The selection of environment-friendly paper for printing has become more mainstream than it was in the past. There are now a few options to print buyers. Paper and the forestry industry has responded with a couple of different certification initiatives to ensure you are using paper from responsibly managed forests:

Forestry Stewardship Council (FSC). You may have seen their checkmark-tree logo on the back of a brochure or envelope. FSC certified paper is divided into three broad categories: 100% – virgin fibre from properly managed forests; MIX containing virgin and recycled wood fibre; and RECYCLED – made from 100% pre- and post-consumer recycled paper. In the printing industry, individual shops can also be FSC Chain of Custody certified as well using certified paper. They follow a rigorous set of procedures and ensure only FSC paper is used when the FSC logo is displayed on their work.

Sustainable Forestry Initiative (SFI). Another similar program originally developed by the American Forestry and Paper Association. There has been debate about whether it is a environmentally effective as FSC, since there are parts of the program that are not as rigorous as FSC. Proponents say the end result is equivalent. You won’t see the SFI logo as often on paper, as the FSC program has gained dominance in the paper industry.

Some clients regularly specify that print projects use FSC paper as a sign of their social responsibility.

The caveat is that FSC paper usually carries a premium with it. Not only is the paper more costly but the print shop must set up a number of additional procedures and processes, which add to the cost. Not all print shops are FSC certified, even if they use FSC certified paper. If they are not certified, they cannot put the FSC label on your project.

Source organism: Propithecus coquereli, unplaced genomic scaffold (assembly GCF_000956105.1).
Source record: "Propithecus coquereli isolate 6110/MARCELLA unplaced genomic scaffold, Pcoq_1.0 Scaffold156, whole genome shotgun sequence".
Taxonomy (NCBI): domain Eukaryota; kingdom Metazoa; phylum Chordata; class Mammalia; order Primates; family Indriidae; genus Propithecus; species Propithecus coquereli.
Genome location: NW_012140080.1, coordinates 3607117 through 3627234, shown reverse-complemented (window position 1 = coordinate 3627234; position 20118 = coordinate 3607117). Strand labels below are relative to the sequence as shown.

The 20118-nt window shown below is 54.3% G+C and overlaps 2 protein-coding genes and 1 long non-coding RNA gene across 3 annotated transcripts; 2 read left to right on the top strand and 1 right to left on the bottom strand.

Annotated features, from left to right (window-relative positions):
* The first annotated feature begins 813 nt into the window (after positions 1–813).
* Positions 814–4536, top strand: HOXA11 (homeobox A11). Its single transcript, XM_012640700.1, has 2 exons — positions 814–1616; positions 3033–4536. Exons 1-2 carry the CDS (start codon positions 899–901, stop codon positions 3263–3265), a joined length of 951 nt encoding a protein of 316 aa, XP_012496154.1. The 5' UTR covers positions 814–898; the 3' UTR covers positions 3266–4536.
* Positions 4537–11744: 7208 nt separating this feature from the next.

But I had an interesting conversation with one of our printers on this topic. “The goal shouldn’t be FSC or SFI certification, but the use of 100% post-consumer recycled paper,” was his comment. Makes perfect sense!¬† This product bypasses both FSC and SFI. Both are initiatives of the forestry industry and post-consumer recycled paper does not involve forestry at all.

So, why not use 100% post-consumer paper all the time? I have to get a bit geeky for a minute. Paper is made from wood fibres. In virgin paper (0% recycled content), the wood fibres are relatively long, giving the paper strength and the ability to be folded without cracking. Each time paper is recycled, those fibres get shorter and shorter. When you have 100% post-consumer  paper, the fibres are short, resulting in a paper that cannot fold without cracking. This is particularly challenging with digital printing, the direction the print industry is going.

But don’t give up, people smarter than me are working on that problem. It may not be long that we can spec 100% post-consumer recycled paper with ease and confidence that the end product will look good.

Later I will discuss forest-free paper products.